Christian Ott, management information systems junior and member of Mic Check, is competing in Texas Grand Slam and said he got involved with Mic Check last year.
“I first went to TGS my freshman year, and that was my first exposure to slam poetry and the spoken word,” Ott said. “I didn’t start going to Mic Check until the following spring and that’s when I started writing and performing. Last year was the first time I started really getting involved.”
Ott said the most important part of slam poetry to him is the chance to listen to other people.
“I think it’s really important that we give people a chance to tell their story and to listen to other people,” Ott said, “I think a lot of the problems that come in our society are when we don’t hear what other people are having to say. It’s an amazing way to show someone you love them by just listening to them. That’s what really interested me, hearing people that are so honest.”
Alex Dang is a poet traveling from Portland, Oregon to compete in Texas Grand Slam. Dang said his poetry is very personal to him and he learns more about himself through sharing it.
“I think it’s an urge for myself to be better for all the people in my life,” Dang said. “For my poetry, a lot of it is personal, it’s confessional — mostly it’s therapy for myself about how I interact with the world and how the world interacts with me. I do it in order to find out about myself and how to be a better person.”
Dang said he was first exposed to slam poetry in high school through an open-mic similar to the ones hosted by Mic Check.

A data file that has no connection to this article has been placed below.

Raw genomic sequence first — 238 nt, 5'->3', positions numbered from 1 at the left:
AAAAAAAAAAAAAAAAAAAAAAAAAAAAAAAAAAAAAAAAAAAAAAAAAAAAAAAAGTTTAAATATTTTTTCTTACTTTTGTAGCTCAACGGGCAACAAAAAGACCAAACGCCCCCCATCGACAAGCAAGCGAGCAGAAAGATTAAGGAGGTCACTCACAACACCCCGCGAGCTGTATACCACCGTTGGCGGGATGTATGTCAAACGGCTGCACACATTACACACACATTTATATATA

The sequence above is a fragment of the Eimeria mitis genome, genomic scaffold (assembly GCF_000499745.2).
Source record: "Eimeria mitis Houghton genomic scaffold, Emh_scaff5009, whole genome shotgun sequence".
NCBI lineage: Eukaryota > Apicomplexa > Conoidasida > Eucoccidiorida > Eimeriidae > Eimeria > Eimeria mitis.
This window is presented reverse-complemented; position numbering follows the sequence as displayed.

“In high school, I was a big music kid,” Dang said. “I got really into hip hop and I tried to hit all the open mics to practice. When I was 17, I went to an open mic that happened to be a poetry slam. I stayed to watch the other poets and I just fell in love. Five years later, here I am.”
Madeline Mae Parker, Class of 2014 and former president of Mic Check, is coming to College Station to compete in Texas Grand Slam for the second time this year. Parker said she is excited to be returning to College Station and to Texas Grand Slam.
“For me, it’s home away from home,” Parker said. “In addition to that, just in general for Texas Grand Slam, I feel like TGS is a different type of poetry family in the sense of, both poets and audience members alike feel like they’re part of something bigger than just the competition. I’ve heard poets who have gotten ot compete all over the country if not broader than that say how this is a different feeling and vibe to TGS that makes them feel welcomed and home and sage, and that permeates even the audience experience.”
Parker said the motivation for her poetry is to tell a true story and provide encouragement.
“I want to write a story that is true in the sense that I know my story better than anyone else can,” Parker said. “For me, I want to write a story or a truth that needs to be heard. Something I often say in  workshops is you have a voice and your voice is important and only you can share your story in your voice. You don’t know who else out there needs to hear your story or your experience to give them encouragement or a reason to keep on going for just one more day.”